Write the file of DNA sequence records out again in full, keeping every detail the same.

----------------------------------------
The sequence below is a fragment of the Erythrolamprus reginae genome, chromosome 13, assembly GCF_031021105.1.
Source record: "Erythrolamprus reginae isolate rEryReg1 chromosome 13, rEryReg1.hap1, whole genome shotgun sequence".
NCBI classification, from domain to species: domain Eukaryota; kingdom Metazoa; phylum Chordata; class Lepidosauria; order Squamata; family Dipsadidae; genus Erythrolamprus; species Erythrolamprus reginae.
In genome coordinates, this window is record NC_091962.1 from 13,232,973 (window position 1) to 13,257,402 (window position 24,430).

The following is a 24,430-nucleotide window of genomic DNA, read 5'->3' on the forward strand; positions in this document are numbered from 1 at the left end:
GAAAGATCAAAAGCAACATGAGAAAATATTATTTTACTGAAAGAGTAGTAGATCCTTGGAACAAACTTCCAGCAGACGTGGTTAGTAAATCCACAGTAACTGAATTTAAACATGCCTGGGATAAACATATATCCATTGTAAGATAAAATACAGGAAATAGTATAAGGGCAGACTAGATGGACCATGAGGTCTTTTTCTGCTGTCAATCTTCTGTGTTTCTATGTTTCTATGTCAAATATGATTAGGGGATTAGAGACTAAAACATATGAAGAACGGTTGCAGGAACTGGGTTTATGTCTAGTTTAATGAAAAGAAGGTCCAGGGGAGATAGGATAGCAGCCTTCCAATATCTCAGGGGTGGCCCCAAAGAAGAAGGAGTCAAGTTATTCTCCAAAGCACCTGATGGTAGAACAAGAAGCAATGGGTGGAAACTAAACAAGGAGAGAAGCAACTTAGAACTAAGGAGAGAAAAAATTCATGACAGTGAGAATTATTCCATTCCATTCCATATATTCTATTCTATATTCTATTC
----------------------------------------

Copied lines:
The sequence below is a fragment of the Erythrolamprus reginae genome, chromosome 13, assembly GCF_031021105.1.
Source record: "Erythrolamprus reginae isolate rEryReg1 chromosome 13, rEryReg1.hap1, whole genome shotgun sequence".
NCBI classification, from domain to species: domain Eukaryota; kingdom Metazoa; phylum Chordata; class Lepidosauria; order Squamata; family Dipsadidae; genus Erythrolamprus; species Erythrolamprus reginae.
In genome coordinates, this window is record NC_091962.1 from 13,232,973 (window position 1) to 13,257,402 (window position 24,430).

The following is a 24,430-nucleotide window of genomic DNA, read 5'->3' on the forward strand; positions in this document are numbered from 1 at the left end:
GAAAGATCAAAAGCAACATGAGAAAATATTATTTTACTGAAAGAGTAGTAGATCCTTGGAACAAACTTCCAGCAGACGTGGTTAGTAAATCCACAGTAACTGAATTTAAACATGCCTGGGATAAACATATATCCATTGTAAGATAAAATACAGGAAATAGTATAAGGGCAGACTAGATGGACCATGAGGTCTTTTTCTGCTGTCAATCTTCTGTGTTTCTATGTTTCTATGTCAAATATGATTAGGGGATTAGAGACTAAAACATATGAAGAACGGTTGCAGGAACTGGGTTTATGTCTAGTTTAATGAAAAGAAGGTCCAGGGGAGATAGGATAGCAGCCTTCCAATATCTCAGGGGTGGCCCCAAAGAAGAAGGAGTCAAGTTATTCTCCAAAGCACCTGATGGTAGAACAAGAAGCAATGGGTGGAAACTAAACAAGGAGAGAAGCAACTTAGAACTAAGGAGAGAAAAAATTCATGACAGTGAGAATTATTCCATTCCATTCCATATATTCTATTCTATATTCTATTC